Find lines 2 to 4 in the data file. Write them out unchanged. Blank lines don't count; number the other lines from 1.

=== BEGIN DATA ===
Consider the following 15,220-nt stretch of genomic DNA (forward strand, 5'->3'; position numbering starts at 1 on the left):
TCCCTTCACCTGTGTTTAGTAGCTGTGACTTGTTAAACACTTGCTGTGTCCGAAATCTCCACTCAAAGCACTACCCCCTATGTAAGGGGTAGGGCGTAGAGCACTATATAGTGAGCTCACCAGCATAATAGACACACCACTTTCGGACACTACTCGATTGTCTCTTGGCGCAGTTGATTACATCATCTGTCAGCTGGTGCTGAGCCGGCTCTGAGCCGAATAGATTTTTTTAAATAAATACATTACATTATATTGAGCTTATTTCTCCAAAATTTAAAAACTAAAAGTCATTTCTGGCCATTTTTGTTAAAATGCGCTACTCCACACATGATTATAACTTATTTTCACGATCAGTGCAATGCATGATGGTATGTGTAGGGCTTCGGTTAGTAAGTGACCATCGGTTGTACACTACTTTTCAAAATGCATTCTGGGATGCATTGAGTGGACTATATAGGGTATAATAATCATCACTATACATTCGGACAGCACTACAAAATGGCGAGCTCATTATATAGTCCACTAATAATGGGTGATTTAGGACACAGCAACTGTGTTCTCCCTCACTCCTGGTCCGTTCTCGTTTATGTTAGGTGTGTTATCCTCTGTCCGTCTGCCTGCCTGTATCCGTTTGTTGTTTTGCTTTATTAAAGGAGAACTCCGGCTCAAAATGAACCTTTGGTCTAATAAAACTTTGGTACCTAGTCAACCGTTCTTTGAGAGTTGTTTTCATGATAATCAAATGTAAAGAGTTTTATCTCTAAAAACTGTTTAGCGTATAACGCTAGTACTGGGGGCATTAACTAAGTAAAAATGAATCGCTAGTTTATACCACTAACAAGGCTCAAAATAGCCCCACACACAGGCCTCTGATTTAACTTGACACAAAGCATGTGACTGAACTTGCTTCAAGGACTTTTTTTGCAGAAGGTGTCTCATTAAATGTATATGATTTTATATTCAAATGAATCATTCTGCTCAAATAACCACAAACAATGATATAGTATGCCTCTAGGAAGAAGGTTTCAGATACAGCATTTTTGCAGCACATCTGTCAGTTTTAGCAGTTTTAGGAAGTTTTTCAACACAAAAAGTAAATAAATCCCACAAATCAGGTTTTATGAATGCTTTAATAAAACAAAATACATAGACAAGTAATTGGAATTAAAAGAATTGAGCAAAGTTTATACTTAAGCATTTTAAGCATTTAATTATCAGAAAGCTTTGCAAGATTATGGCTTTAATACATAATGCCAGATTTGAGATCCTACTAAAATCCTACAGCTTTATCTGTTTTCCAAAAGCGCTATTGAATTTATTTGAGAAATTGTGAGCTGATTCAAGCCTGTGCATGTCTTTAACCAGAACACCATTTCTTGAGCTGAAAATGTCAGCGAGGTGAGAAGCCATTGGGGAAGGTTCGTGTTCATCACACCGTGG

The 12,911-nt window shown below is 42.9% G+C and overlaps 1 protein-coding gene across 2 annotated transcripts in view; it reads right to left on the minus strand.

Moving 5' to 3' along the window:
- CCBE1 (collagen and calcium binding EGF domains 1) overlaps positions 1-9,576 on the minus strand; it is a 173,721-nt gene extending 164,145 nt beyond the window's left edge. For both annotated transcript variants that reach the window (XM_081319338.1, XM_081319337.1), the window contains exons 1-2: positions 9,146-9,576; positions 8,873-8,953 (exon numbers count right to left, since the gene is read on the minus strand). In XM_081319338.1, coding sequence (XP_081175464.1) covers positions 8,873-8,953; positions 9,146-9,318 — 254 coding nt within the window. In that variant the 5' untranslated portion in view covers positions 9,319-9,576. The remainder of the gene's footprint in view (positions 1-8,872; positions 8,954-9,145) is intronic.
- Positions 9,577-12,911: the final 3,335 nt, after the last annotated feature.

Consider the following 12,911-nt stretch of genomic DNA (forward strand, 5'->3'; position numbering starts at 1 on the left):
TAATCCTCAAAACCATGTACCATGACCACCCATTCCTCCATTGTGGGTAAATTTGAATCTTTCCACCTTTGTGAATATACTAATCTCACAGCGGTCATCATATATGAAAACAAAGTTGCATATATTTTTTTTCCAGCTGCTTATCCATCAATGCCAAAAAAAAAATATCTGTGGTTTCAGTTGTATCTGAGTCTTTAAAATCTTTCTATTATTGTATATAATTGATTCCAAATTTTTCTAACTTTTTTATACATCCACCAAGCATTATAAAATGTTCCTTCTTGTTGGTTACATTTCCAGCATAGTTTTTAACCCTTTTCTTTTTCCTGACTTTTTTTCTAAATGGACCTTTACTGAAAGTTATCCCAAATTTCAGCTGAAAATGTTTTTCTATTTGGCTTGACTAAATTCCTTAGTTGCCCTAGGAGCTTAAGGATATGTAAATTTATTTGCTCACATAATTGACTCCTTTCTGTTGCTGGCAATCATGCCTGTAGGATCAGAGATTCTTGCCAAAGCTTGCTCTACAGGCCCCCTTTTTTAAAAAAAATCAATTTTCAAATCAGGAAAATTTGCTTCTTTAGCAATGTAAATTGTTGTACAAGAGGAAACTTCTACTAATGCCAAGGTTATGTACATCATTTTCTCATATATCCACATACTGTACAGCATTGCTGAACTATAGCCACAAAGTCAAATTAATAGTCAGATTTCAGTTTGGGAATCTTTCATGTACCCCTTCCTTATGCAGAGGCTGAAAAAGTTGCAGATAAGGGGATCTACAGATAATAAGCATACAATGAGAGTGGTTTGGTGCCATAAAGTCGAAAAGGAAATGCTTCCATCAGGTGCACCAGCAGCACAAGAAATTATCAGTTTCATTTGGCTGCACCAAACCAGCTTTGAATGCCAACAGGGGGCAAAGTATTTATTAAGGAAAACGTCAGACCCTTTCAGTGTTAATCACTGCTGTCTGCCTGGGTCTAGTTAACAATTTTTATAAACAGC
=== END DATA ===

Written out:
TCCCTTCACCTGTGTTTAGTAGCTGTGACTTGTTAAACACTTGCTGTGTCCGAAATCTCCACTCAAAGCACTACCCCCTATGTAAGGGGTAGGGCGTAGAGCACTATATAGTGAGCTCACCAGCATAATAGACACACCACTTTCGGACACTACTCGATTGTCTCTTGGCGCAGTTGATTACATCATCTGTCAGCTGGTGCTGAGCCGGCTCTGAGCCGAATAGATTTTTTTAAATAAATACATTACATTATATTGAGCTTATTTCTCCAAAATTTAAAAACTAAAAGTCATTTCTGGCCATTTTTGTTAAAATGCGCTACTCCACACATGATTATAACTTATTTTCACGATCAGTGCAATGCATGATGGTATGTGTAGGGCTTCGGTTAGTAAGTGACCATCGGTTGTACACTACTTTTCAAAATGCATTCTGGGATGCATTGAGTGGACTATATAGGGTATAATAATCATCACTATACATTCGGACAGCACTACAAAATGGCGAGCTCATTATATAGTCCACTAATAATGGGTGATTTAGGACACAGCAACTGTGTTCTCCCTCACTCCTGGTCCGTTCTCGTTTATGTTAGGTGTGTTATCCTCTGTCCGTCTGCCTGCCTGTATCCGTTTGTTGTTTTGCTTTATTAAAGGAGAACTCCGGCTCAAAATGAACCTTTGGTCTAATAAAACTTTGGTACCTAGTCAACCGTTCTTTGAGAGTTGTTTTCATGATAATCAAATGTAAAGAGTTTTATCTCTAAAAACTGTTTAGCGTATAACGCTAGTACTGGGGGCATTAACTAAGTAAAAATGAATCGCTAGTTTATACCACTAACAAGGCTCAAAATAGCCCCACACACAGGCCTCTGATTTAACTTGACACAAAGCATGTGACTGAACTTGCTTCAAGGACTTTTTTTGCAGAAGGTGTCTCATTAAATGTATATGATTTTATATTCAAATGAATCATTCTGCTCAAATAACCACAAACAATGATATAGTATGCCTCTAGGAAGAAGGTTTCAGATACAGCATTTTTGCAGCACATCTGTCAGTTTTAGCAGTTTTAGGAAGTTTTTCAACACAAAAAGTAAATAAATCCCACAAATCAGGTTTTATGAATGCTTTAATAAAACAAAATACATAGACAAGTAATTGGAATTAAAAGAATTGAGCAAAGTTTATACTTAAGCATTTTAAGCATTTAATTATCAGAAAGCTTTGCAAGATTATGGCTTTAATACATAATGCCAGATTTGAGATCCTACTAAAATCCTACAGCTTTATCTGTTTTCCAAAAGCGCTATTGAATTTATTTGAGAAATTGTGAGCTGATTCAAGCCTGTGCATGTCTTTAACCAGAACACCATTTCTTGAGCTGAAAATGTCAGCGAGGTGAGAAGCCATTGGGGAAGGTTCGTGTTCATCACACCGTGG

The 12,911-nt window shown below is 42.9% G+C and overlaps 1 protein-coding gene across 2 annotated transcripts in view; it reads right to left on the minus strand.

Moving 5' to 3' along the window: